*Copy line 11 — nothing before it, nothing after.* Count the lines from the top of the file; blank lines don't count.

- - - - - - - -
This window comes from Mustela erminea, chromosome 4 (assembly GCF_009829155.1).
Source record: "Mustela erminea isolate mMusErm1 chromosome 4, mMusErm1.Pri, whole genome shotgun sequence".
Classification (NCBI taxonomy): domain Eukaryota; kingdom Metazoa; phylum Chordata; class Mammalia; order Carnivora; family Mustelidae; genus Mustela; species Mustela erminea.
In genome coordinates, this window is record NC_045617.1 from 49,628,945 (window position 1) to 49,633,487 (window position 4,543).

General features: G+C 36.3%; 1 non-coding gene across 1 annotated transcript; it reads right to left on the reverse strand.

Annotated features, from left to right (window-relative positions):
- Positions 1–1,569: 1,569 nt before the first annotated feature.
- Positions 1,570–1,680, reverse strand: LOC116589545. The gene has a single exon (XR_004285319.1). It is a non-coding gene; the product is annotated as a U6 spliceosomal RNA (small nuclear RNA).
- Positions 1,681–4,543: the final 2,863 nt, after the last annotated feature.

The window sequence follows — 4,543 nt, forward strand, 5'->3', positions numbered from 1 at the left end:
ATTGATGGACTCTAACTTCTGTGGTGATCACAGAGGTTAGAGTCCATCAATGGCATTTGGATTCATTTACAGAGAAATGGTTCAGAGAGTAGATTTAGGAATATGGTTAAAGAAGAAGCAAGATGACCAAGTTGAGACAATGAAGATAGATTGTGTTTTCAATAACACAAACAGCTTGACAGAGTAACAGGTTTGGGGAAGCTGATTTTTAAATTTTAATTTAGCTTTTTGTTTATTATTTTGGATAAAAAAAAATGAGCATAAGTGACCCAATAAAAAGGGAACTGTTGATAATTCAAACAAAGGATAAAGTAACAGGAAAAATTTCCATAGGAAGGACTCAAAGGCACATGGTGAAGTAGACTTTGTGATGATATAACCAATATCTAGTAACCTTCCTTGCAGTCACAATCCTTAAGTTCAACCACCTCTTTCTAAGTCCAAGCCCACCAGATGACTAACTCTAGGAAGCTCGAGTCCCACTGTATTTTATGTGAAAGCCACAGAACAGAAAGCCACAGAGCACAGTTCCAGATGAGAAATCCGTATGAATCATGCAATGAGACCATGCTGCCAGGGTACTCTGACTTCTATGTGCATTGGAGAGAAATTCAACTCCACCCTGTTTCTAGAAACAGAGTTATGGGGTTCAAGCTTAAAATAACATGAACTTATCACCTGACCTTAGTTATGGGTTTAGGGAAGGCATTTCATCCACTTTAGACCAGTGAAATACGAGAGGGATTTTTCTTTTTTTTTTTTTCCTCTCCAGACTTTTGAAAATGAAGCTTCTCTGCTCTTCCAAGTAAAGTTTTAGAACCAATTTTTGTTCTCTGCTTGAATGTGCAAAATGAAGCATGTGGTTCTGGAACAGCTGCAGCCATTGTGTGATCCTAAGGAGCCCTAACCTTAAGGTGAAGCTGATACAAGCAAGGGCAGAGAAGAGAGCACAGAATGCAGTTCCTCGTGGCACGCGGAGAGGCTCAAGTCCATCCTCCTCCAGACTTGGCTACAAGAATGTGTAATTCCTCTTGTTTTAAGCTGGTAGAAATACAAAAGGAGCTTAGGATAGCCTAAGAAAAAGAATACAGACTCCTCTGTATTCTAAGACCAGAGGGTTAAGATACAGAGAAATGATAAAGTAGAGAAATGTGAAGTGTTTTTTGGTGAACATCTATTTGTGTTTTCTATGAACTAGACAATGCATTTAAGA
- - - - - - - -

ATTGATGGACTCTAACTTCTGTGGTGATCACAGAGGTTAGAGTCCATCAATGGCATTTGGATTCATTTACAGAGAAATGGTTCAGAGAGTAGATTTAGGAATATGGTTAAAGAAGAAGCAAGATGACCAAGTTGAGACAATGAAGATAGATTGTGTTTTCAATAACACAAACAGCTTGACAGAGTAACAGGTTTGGGGAAGCTGATTTTTAAATTTTAATTTAGCTTTTTGTTTATTATTTTGGATAAAAAAAAATGAGCATAAGTGACCCAATAAAAAGGGAACTGTTGATAATTCAAACAAAGGATAAAGTAACAGGAAAAATTTCCATAGGAAGGACTCAAAGGCACATGGTGAAGTAGACTTTGTGATGATATAACCAATATCTAGTAACCTTCCTTGCAGTCACAATCCTTAAGTTCAACCACCTCTTTCTAAGTCCAAGCCCACCAGATGACTAACTCTAGGAAGCTCGAGTCCCACTGTATTTTATGTGAAAGCCACAGAACAGAAAGCCACAGAGCACAGTTCCAGATGAGAAATCCGTATGAATCATGCAATGAGACCATGCTGCCAGGGTACTCTGACTTCTATGTGCATTGGAGAGAAATTCAACTCCACCCTGTTTCTAGAAACAGAGTTATGGGGTTCAAGCTTAAAATAACATGAACTTATCACCTGACCTTAGTTATGGGTTTAGGGAAGGCATTTCATCCACTTTAGACCAGTGAAATACGAGAGGGATTTTTCTTTTTTTTTTTTTCCTCTCCAGACTTTTGAAAATGAAGCTTCTCTGCTCTTCCAAGTAAAGTTTTAGAACCAATTTTTGTTCTCTGCTTGAATGTGCAAAATGAAGCATGTGGTTCTGGAACAGCTGCAGCCATTGTGTGATCCTAAGGAGCCCTAACCTTAAGGTGAAGCTGATACAAGCAAGGGCAGAGAAGAGAGCACAGAATGCAGTTCCTCGTGGCACGCGGAGAGGCTCAAGTCCATCCTCCTCCAGACTTGGCTACAAGAATGTGTAATTCCTCTTGTTTTAAGCTGGTAGAAATACAAAAGGAGCTTAGGATAGCCTAAGAAAAAGAATACAGACTCCTCTGTATTCTAAGACCAGAGGGTTAAGATACAGAGAAATGATAAAGTAGAGAAATGTGAAGTGTTTTTTGGTGAACATCTATTTGTGTTTTCTATGAACTAGACAATGCATTTAAGA